A close up horizontal image of a variegated elephant bush Portulacaria afra 'Medio Picta' pictured on a soft focus background.
‘Medio Picta.’

While most of the foliage is variegated, some leaves may be all cream with pink margins, and some all-green leaves can appear as well. New leaf buds are pink.

Also known as ‘Kaleidoscope,’ the foliage of this cultivar is held on bright pink to red stems.

A close up square image of a hand from the left of the frame holding a stem of Portulacaria afra 'Medio Picta.'

‘Medio Picta’

You’ll find ‘Medio Picta’ in two-, four-, or six-inch nursery pots available to purchase from the Succulents Depot via Walmart.

9. Prostrata

‘Prostrata’ is a low growing, spreading variety of P. afra.

A close up vertical image of Portulacaria afra 'Prostrata' growing in a hanging basket set on a wooden surface.
‘Prostrata.’ Photo by Kristina Hicks-Hamblin.

Also known as “groundcover jade,” this is an excellent type of elephant bush to choose if you would like to grow it in a hanging basket.

This variety is sometimes called “dwarf elephant food.” Its leaves are smaller than the species plant but larger than those of ‘Lilliput.’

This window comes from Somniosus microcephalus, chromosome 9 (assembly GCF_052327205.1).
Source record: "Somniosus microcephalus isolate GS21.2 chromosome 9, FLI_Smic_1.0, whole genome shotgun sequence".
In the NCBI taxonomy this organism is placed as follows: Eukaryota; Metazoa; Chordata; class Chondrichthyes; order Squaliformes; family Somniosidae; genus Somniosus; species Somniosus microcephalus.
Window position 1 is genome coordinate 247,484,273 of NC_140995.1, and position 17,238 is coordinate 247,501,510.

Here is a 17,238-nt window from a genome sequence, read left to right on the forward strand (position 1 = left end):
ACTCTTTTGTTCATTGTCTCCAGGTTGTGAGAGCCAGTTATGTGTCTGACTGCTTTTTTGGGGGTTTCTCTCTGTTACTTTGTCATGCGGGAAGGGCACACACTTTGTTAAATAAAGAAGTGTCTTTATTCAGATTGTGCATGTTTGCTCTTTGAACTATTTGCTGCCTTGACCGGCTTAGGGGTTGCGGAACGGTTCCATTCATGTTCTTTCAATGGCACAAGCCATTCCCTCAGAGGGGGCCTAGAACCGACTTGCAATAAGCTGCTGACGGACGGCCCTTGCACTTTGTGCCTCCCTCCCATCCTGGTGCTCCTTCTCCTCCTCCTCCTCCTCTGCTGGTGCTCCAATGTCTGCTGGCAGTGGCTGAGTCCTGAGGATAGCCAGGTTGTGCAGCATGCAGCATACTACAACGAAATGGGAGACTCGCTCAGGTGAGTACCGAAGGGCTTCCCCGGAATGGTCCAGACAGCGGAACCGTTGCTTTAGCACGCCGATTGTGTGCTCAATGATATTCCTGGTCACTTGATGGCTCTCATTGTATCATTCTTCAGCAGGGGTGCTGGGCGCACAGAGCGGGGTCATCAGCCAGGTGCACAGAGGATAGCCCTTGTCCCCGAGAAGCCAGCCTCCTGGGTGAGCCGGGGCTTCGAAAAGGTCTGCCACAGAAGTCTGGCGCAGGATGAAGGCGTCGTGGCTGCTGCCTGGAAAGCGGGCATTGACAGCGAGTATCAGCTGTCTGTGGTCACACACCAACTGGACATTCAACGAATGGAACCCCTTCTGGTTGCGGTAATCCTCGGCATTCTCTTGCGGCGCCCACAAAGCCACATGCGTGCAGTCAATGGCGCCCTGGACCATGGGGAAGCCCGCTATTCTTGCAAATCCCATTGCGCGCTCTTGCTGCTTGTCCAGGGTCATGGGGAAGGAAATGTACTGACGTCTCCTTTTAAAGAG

Also called ‘Minima,’ this plant can also be used as a ground cover in a mixed succulent planter.

A close up square image of a small 'Prostrata' elephant bush growing in a pot set on a wooden surface.

‘Prostrata’ in Hanging Basket

You’ll find ‘Prostrata’ available for purchase in a six-inch hanging basket from Altman Plants via Walmart.

10. Skyscraper

‘Skyscraper’ has a narrow, upright growth habit.

Emerald-green leaves are half an inch long and grow on reddish-brown stems that remain dark even when mature.

This variety is also called “narrow elephant’s food.”

11. Variegata

A variegated cultivar, ‘Variegata’ is similar to ‘Medio Picta’ but with reverse coloring.

This variety, known as “rainbow bush,” has mint green leaves with cream-colored margins that are sometimes edged in pink.

A close up horizontal image of Portulacaria afra 'Variegata' growing in a small pot pictured on a dark background.
Photo by Juan Ignacio, Wikimedia Commons, via CC BY-SA.